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This cover is already an innuendo, how was this rated kids to adults?!
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Wild Woody is a Platform Game that was released by Sega of America for the Sega CD in 1995.

A man brings a totem pole home with him, which turns out to have the power to destroy the universe, but only if many extremely specific conditions are met: it has to be the third Wednesday of July, there has to be a full moon, and there must be snow falling. By coincidence, all of these things end up happening at once (a nearby snowglobe being enough to satisfy the "snowfall" condition), causing the entire universe beyond the room to disappear and the totems to come to life. Each head enters a different picture within the room and turns it into their own personal universe, with the exception of Lowman, the lowermost head on the pole and the token good guy of the totem's heads. To retrieve his evil brothers to prevent them from causing too much trouble, Lowman brings a pencil of all things to life. The pencil, named Woody... WIIIIIIIIILD Woody.. complies with the order he is given, and sets off to find the totem heads.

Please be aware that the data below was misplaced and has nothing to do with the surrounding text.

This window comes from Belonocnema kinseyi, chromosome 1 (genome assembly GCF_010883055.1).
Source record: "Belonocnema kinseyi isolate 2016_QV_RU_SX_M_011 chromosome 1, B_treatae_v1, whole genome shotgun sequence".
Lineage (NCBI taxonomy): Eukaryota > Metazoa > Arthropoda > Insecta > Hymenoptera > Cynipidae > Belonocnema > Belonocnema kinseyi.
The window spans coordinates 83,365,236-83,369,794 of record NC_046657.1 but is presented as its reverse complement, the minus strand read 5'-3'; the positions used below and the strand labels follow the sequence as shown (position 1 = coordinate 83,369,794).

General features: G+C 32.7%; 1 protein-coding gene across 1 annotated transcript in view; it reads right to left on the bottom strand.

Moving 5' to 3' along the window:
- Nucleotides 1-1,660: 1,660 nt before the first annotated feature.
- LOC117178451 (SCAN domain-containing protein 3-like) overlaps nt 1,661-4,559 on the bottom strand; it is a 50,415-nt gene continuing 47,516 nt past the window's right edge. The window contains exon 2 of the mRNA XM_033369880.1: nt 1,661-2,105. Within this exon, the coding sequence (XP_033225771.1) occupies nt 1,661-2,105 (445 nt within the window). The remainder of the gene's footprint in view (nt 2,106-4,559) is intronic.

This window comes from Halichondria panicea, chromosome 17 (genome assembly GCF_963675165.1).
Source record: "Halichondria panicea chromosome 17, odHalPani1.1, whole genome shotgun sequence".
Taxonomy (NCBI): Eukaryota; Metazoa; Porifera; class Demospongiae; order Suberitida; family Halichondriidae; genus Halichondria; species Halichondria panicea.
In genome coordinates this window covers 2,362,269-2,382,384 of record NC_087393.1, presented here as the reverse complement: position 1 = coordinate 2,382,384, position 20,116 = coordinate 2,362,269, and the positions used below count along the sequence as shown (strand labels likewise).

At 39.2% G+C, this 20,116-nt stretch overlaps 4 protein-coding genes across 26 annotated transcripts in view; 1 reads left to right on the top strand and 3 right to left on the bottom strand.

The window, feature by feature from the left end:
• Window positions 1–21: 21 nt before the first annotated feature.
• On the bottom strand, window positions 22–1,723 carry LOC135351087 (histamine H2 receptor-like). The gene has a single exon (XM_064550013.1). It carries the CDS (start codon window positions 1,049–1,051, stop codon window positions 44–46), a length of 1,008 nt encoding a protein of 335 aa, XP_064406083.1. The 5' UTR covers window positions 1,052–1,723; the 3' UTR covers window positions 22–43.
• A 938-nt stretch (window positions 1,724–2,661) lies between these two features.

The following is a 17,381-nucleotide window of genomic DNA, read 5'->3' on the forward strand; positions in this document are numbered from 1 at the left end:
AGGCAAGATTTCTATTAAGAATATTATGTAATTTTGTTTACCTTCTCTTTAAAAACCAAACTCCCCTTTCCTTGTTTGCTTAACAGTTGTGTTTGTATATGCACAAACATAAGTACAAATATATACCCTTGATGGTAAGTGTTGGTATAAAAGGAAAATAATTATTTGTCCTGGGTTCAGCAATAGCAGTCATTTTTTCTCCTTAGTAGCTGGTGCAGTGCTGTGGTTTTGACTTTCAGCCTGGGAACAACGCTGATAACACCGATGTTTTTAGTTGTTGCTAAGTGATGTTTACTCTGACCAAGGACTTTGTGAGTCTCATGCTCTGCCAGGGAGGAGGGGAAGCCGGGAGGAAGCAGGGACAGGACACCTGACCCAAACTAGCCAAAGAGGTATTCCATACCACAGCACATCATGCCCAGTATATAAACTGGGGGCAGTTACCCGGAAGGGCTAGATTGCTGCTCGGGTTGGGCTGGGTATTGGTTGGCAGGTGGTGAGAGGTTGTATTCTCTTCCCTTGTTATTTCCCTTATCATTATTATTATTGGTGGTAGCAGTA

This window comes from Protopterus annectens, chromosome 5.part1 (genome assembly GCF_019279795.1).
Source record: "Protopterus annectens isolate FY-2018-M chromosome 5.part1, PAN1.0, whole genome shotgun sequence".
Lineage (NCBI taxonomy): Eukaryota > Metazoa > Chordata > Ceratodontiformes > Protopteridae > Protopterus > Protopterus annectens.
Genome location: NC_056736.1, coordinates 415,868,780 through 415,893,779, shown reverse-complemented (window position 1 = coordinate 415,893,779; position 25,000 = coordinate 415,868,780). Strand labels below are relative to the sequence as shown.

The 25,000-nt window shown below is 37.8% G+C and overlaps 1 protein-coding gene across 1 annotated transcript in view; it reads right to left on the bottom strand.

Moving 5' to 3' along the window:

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In the game, the player must go through levels that are divided into three parts - two actual level parts and a boss battle part. The player can also make Woody draw necessary items into the level from a notebook; for example, in one level, the player can make Woody draw a paper airplane and use it to fly around the level.


Wild Woody provides examples of:

  • Alliterative Name: The name "Wild Woody" repeats the letter "W".
  • Animate Inanimate Object: Wild Woody is a sentient pencil.
  • Art Initiates Life: The game's main gimmick is the ability to draw things that become real. This comes at the cost of Woody becoming smaller with each drawing.
  • Ass Kicks You: Wild Woody, a pencil, practically uses his butt as an eraser to attack enemies.
  • Bond, James Bond: Woody says his name this way multiple times. "I'm Woody. WIIIIIIIIIIIIIIIIILD Woody!"
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  • Bunny-Ears Lawyer: Woody may be a hammy, boisterous wacko, but the cutscenes and progress you've made in the game goes to show how determined and competent Woody was for being The Hero in the story with rescuing Lowman's totem pole brethren.
  • Cloudcuckoolander: The titular Wild Woody himself being quite.. uninhibited and pretty crazed from some expressions he makes in the cutscenes during his hammy performance because of the cgi and his acts of shouting. Woody can sometimes spout out nonsense when beating up the totem heads in many energized ways like a maniac before putting them back on Lowman is a prime example of his oddball behavior and appearance.
  • Cephalothorax: Lowman himself and his totem pole brethren.
  • Easter Egg: Collecting five power-ups in a specific order in the second level will allow Woody to draw a topless mermaid with visible nipples.